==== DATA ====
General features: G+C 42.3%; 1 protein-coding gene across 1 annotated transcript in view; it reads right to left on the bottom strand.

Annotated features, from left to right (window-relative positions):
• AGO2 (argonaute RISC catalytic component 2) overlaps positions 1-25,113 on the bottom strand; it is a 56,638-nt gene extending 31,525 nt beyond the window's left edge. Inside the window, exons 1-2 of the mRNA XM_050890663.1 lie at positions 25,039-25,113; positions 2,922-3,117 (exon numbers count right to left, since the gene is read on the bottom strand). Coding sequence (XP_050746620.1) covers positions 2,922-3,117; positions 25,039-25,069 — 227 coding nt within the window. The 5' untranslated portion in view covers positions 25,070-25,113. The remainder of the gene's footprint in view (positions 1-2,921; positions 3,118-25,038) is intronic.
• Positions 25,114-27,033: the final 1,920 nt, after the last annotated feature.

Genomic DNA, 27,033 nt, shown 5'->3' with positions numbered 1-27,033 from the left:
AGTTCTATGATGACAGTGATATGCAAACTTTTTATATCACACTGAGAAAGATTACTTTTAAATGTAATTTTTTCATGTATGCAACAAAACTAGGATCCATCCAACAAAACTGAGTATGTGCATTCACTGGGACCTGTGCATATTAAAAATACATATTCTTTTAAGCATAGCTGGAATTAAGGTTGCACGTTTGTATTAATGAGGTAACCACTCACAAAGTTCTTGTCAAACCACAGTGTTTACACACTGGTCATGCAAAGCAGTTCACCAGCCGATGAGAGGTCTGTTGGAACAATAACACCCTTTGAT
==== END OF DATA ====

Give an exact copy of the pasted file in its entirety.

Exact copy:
General features: G+C 42.3%; 1 protein-coding gene across 1 annotated transcript in view; it reads right to left on the bottom strand.

Annotated features, from left to right (window-relative positions):
• AGO2 (argonaute RISC catalytic component 2) overlaps positions 1-25,113 on the bottom strand; it is a 56,638-nt gene extending 31,525 nt beyond the window's left edge. Inside the window, exons 1-2 of the mRNA XM_050890663.1 lie at positions 25,039-25,113; positions 2,922-3,117 (exon numbers count right to left, since the gene is read on the bottom strand). Coding sequence (XP_050746620.1) covers positions 2,922-3,117; positions 25,039-25,069 — 227 coding nt within the window. The 5' untranslated portion in view covers positions 25,070-25,113. The remainder of the gene's footprint in view (positions 1-2,921; positions 3,118-25,038) is intronic.
• Positions 25,114-27,033: the final 1,920 nt, after the last annotated feature.

Genomic DNA, 27,033 nt, shown 5'->3' with positions numbered 1-27,033 from the left:
AGTTCTATGATGACAGTGATATGCAAACTTTTTATATCACACTGAGAAAGATTACTTTTAAATGTAATTTTTTCATGTATGCAACAAAACTAGGATCCATCCAACAAAACTGAGTATGTGCATTCACTGGGACCTGTGCATATTAAAAATACATATTCTTTTAAGCATAGCTGGAATTAAGGTTGCACGTTTGTATTAATGAGGTAACCACTCACAAAGTTCTTGTCAAACCACAGTGTTTACACACTGGTCATGCAAAGCAGTTCACCAGCCGATGAGAGGTCTGTTGGAACAATAACACCCTTTGAT